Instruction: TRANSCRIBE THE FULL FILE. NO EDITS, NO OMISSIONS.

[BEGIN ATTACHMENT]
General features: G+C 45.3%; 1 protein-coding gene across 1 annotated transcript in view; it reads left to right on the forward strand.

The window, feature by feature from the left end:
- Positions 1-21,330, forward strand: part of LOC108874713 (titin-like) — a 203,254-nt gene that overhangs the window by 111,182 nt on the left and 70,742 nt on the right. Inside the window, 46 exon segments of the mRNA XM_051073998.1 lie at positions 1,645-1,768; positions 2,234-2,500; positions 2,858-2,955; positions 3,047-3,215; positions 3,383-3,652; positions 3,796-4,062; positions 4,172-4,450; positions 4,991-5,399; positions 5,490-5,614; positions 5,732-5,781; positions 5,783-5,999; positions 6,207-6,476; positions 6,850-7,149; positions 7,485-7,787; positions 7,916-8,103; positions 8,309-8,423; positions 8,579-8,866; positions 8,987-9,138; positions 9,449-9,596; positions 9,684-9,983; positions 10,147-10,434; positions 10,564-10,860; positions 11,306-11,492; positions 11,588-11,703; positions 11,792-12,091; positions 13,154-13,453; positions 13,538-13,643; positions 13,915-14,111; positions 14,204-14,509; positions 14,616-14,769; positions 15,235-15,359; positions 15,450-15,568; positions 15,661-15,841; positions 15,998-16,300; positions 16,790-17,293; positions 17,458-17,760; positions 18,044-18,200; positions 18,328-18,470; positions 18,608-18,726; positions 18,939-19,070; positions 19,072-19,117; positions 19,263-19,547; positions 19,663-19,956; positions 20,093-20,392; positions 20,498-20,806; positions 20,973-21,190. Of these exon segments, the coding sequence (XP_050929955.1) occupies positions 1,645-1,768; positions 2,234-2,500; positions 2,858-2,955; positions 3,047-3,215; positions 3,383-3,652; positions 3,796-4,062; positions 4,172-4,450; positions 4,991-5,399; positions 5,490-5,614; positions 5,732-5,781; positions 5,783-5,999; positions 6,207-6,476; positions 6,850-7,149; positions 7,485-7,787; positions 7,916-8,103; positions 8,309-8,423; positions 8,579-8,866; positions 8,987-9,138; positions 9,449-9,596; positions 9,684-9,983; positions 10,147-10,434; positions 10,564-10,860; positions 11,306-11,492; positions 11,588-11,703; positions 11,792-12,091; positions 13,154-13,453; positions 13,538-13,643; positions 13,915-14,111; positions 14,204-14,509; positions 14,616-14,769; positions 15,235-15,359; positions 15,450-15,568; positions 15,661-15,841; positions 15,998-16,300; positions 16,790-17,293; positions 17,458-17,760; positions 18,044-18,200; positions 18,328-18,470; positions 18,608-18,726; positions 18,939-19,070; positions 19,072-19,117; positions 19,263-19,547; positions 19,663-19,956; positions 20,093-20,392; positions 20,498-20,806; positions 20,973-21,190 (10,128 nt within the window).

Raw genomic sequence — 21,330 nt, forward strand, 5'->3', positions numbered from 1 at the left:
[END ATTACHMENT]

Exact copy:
General features: G+C 45.3%; 1 protein-coding gene across 1 annotated transcript in view; it reads left to right on the forward strand.

The window, feature by feature from the left end:
- Positions 1-21,330, forward strand: part of LOC108874713 (titin-like) — a 203,254-nt gene that overhangs the window by 111,182 nt on the left and 70,742 nt on the right. Inside the window, 46 exon segments of the mRNA XM_051073998.1 lie at positions 1,645-1,768; positions 2,234-2,500; positions 2,858-2,955; positions 3,047-3,215; positions 3,383-3,652; positions 3,796-4,062; positions 4,172-4,450; positions 4,991-5,399; positions 5,490-5,614; positions 5,732-5,781; positions 5,783-5,999; positions 6,207-6,476; positions 6,850-7,149; positions 7,485-7,787; positions 7,916-8,103; positions 8,309-8,423; positions 8,579-8,866; positions 8,987-9,138; positions 9,449-9,596; positions 9,684-9,983; positions 10,147-10,434; positions 10,564-10,860; positions 11,306-11,492; positions 11,588-11,703; positions 11,792-12,091; positions 13,154-13,453; positions 13,538-13,643; positions 13,915-14,111; positions 14,204-14,509; positions 14,616-14,769; positions 15,235-15,359; positions 15,450-15,568; positions 15,661-15,841; positions 15,998-16,300; positions 16,790-17,293; positions 17,458-17,760; positions 18,044-18,200; positions 18,328-18,470; positions 18,608-18,726; positions 18,939-19,070; positions 19,072-19,117; positions 19,263-19,547; positions 19,663-19,956; positions 20,093-20,392; positions 20,498-20,806; positions 20,973-21,190. Of these exon segments, the coding sequence (XP_050929955.1) occupies positions 1,645-1,768; positions 2,234-2,500; positions 2,858-2,955; positions 3,047-3,215; positions 3,383-3,652; positions 3,796-4,062; positions 4,172-4,450; positions 4,991-5,399; positions 5,490-5,614; positions 5,732-5,781; positions 5,783-5,999; positions 6,207-6,476; positions 6,850-7,149; positions 7,485-7,787; positions 7,916-8,103; positions 8,309-8,423; positions 8,579-8,866; positions 8,987-9,138; positions 9,449-9,596; positions 9,684-9,983; positions 10,147-10,434; positions 10,564-10,860; positions 11,306-11,492; positions 11,588-11,703; positions 11,792-12,091; positions 13,154-13,453; positions 13,538-13,643; positions 13,915-14,111; positions 14,204-14,509; positions 14,616-14,769; positions 15,235-15,359; positions 15,450-15,568; positions 15,661-15,841; positions 15,998-16,300; positions 16,790-17,293; positions 17,458-17,760; positions 18,044-18,200; positions 18,328-18,470; positions 18,608-18,726; positions 18,939-19,070; positions 19,072-19,117; positions 19,263-19,547; positions 19,663-19,956; positions 20,093-20,392; positions 20,498-20,806; positions 20,973-21,190 (10,128 nt within the window).

Raw genomic sequence — 21,330 nt, forward strand, 5'->3', positions numbered from 1 at the left: